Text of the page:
WEDNESDAY, October 13 – It feels great to be able to surprise your beloved with breakfast in bed.
MONDAY, September 6 – It can be quite a perilous undertaking, making love in the shower. Like dancing on a slippery cord. Not long after C and I met for the first time, in France, we escaped to a bathroom, where we found the first opportunity to be together physically. The unsuspecting children were playing in the pool.
Every time we stand there under the warm jets of water, I think back to that memorable moment. Just as now, one thing led to another, but this time it was a recollection of Jennifer that surfaced. Perversely and at random, memory tapped me on the shoulder, taking me back to the sole occasion when Jenn and I made love under the shower.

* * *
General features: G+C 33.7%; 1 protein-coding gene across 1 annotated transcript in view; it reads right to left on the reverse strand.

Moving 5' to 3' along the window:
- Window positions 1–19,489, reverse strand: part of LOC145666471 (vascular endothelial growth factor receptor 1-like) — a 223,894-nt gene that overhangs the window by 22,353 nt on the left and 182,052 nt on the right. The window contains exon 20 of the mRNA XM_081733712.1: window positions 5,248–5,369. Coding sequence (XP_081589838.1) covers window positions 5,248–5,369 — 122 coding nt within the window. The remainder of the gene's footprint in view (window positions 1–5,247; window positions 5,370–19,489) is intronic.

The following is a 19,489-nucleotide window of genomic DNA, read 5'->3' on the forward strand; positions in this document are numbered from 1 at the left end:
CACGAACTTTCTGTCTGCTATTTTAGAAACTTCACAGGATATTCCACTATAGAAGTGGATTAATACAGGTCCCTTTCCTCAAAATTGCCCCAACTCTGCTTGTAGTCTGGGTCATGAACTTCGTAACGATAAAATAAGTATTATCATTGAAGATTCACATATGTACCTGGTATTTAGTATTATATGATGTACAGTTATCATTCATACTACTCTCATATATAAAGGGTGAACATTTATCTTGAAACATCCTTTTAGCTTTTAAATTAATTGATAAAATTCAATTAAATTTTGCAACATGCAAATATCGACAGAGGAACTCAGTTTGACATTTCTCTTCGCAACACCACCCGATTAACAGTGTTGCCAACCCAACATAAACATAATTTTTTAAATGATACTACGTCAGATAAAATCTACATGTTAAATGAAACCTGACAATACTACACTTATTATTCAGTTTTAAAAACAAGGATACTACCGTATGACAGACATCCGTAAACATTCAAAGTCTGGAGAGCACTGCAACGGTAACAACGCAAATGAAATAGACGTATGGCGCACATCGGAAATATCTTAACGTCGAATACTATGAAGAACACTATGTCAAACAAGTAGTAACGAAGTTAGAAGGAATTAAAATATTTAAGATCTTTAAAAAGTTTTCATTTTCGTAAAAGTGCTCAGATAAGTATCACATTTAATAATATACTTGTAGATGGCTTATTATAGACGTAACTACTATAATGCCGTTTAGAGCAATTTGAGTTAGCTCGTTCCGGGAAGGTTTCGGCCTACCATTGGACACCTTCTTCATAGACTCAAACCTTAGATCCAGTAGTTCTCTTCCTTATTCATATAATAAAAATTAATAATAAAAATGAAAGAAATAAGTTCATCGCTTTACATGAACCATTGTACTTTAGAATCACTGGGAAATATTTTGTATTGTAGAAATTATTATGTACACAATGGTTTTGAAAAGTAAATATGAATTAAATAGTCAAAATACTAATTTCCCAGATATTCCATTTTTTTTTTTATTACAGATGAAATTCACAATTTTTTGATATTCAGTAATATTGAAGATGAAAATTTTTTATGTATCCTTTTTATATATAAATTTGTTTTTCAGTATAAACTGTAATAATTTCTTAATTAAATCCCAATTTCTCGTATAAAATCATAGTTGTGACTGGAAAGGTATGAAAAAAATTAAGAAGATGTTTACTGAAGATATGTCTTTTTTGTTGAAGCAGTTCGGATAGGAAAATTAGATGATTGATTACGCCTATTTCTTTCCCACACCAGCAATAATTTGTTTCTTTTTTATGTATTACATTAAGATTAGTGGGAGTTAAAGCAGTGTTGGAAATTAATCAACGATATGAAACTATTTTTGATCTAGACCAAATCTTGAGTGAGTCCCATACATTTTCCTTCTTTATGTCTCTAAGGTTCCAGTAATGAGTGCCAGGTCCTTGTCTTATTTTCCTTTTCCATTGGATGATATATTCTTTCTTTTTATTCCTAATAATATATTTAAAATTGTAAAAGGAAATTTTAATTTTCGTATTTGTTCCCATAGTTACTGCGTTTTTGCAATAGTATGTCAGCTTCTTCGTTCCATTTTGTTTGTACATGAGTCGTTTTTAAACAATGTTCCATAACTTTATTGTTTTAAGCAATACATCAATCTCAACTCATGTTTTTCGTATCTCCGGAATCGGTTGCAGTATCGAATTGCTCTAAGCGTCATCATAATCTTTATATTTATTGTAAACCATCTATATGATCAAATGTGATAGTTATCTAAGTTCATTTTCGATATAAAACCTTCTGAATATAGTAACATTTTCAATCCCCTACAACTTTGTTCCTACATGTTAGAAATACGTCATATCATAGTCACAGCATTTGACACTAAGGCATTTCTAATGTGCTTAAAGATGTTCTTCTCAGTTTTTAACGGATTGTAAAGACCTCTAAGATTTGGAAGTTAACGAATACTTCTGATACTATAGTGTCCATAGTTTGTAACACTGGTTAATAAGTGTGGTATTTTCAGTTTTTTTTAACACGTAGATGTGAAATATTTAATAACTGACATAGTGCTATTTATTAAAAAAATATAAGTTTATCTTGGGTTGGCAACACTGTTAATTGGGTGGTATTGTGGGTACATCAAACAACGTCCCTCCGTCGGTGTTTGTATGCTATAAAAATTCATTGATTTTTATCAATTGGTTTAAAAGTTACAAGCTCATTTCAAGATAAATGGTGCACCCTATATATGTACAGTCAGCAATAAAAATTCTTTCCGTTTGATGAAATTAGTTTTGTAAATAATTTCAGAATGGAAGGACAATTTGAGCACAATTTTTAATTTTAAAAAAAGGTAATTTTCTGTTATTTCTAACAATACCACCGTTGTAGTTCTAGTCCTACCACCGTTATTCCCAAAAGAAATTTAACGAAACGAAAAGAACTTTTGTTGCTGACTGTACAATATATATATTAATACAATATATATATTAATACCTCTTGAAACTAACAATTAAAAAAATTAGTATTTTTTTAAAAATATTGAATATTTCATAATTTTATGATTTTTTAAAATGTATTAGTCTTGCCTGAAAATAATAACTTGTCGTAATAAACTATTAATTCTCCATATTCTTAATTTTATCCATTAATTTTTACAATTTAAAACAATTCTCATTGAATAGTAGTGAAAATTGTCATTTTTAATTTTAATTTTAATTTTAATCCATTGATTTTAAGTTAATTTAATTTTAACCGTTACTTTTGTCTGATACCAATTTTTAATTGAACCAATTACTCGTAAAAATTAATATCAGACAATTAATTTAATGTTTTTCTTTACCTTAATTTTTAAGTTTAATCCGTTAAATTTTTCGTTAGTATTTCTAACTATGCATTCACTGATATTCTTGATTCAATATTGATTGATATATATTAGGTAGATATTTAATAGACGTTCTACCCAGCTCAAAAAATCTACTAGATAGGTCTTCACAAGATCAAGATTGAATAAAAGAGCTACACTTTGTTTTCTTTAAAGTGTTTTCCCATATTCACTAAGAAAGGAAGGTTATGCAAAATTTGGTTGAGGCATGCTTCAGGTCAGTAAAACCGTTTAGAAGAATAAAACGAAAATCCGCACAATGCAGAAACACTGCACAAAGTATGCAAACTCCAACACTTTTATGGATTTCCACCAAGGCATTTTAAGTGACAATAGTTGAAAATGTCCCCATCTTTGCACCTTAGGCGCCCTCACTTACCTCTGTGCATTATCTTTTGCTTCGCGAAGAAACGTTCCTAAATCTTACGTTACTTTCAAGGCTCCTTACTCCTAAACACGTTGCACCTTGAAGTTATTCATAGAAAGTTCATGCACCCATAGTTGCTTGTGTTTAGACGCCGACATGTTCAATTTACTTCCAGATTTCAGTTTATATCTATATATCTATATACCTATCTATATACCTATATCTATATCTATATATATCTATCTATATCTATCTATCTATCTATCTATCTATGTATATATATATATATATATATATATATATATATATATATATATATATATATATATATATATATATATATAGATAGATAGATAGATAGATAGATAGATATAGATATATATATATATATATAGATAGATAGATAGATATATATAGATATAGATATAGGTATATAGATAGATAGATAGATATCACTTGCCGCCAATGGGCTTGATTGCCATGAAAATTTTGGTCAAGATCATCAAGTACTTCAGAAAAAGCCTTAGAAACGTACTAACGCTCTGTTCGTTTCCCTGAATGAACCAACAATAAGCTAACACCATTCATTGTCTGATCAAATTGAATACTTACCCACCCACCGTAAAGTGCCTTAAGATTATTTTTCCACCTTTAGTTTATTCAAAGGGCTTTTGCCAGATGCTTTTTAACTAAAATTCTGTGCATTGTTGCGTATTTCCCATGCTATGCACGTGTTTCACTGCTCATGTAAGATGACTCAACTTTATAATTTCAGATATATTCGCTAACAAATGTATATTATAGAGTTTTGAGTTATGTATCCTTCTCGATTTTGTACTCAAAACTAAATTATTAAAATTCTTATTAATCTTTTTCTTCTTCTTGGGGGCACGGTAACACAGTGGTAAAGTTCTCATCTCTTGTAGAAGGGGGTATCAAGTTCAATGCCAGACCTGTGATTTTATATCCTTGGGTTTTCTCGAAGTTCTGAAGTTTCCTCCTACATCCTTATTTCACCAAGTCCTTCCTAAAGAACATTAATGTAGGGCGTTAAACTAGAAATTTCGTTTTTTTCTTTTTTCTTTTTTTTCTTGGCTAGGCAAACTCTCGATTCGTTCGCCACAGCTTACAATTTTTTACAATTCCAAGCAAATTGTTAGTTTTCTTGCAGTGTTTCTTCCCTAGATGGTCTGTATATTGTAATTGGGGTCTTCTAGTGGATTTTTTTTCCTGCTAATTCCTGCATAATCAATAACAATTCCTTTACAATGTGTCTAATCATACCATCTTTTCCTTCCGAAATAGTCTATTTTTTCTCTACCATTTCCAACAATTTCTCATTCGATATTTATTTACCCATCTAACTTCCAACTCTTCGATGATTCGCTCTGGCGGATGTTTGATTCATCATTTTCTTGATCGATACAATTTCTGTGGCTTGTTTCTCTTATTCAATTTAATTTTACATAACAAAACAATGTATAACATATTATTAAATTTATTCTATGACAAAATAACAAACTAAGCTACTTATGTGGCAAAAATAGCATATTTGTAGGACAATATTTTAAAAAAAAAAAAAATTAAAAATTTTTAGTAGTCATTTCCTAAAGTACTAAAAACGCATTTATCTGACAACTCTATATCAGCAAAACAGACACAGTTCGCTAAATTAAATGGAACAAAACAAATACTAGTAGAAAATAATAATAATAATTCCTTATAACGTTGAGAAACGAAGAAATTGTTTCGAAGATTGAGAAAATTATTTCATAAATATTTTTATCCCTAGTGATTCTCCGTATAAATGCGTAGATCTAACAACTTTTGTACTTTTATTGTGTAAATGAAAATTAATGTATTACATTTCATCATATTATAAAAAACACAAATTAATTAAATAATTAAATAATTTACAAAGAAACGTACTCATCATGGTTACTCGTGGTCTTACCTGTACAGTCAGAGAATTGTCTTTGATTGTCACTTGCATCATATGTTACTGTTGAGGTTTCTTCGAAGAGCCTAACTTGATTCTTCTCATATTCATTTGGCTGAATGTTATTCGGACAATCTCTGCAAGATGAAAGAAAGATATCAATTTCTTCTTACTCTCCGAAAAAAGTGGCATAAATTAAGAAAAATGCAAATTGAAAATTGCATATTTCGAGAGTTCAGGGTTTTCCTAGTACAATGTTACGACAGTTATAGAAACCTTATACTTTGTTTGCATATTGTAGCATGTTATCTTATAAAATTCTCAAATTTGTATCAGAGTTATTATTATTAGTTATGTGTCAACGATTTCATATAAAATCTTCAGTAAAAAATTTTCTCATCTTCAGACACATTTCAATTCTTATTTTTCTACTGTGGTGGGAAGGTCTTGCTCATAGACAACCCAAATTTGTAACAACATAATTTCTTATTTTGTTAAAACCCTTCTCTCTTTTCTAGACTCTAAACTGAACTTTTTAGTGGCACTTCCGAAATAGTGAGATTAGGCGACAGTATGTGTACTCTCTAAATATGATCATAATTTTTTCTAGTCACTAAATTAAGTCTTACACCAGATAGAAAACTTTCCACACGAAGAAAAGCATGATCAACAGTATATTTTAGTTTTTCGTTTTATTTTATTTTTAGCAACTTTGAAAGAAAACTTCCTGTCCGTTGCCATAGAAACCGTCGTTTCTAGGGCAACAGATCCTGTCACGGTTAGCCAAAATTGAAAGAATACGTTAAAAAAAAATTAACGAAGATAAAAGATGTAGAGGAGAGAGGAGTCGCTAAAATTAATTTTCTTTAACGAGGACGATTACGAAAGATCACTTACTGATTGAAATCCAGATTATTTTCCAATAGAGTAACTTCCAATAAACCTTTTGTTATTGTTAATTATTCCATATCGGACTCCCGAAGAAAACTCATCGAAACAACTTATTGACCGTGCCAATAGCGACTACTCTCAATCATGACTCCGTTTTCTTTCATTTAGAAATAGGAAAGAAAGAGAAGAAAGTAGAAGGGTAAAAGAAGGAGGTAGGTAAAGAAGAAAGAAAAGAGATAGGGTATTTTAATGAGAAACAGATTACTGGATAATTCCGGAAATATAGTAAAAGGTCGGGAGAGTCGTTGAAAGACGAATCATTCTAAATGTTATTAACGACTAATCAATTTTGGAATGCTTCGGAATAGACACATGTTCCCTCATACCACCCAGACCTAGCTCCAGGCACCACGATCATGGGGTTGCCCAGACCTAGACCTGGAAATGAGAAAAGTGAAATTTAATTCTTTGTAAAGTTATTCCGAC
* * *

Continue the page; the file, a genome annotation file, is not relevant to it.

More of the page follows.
It was the evening before our wedding. A pre-nuptial shag in the shower. Just to get that out of the way. And those goings-on took place exactly fourteen years ago. Bizarre the cold shivers that suddenly ran down my spine.
SUNDAY, August 29 – The slight hesitation betrayed that she was searching for a polite, but perhaps not entirely honest answer. On the way to the station, I had to ask – what had she thought of C? After a slight pause came the reply. ‘She’s a sweet person. Someone who’ll take good care of you.’
And that was that, an example of how mothers think. In any case, my mother. A daughter-in-law must meet the minimum requirement of what she considers a ‘caring person’. In her eyes, Jennifer met that requirement, and so did C, now, in a sense. In any case, during her visit she had seen this with her own eyes. A woman full of warmth who made her guests happy.
What I was hoping she would notice above all was the visible love between C and me as well as the affectionate relationship between C and my children. The happiness that has gradually become a bit mundane for the six of us, was quite overwhelming for my mother.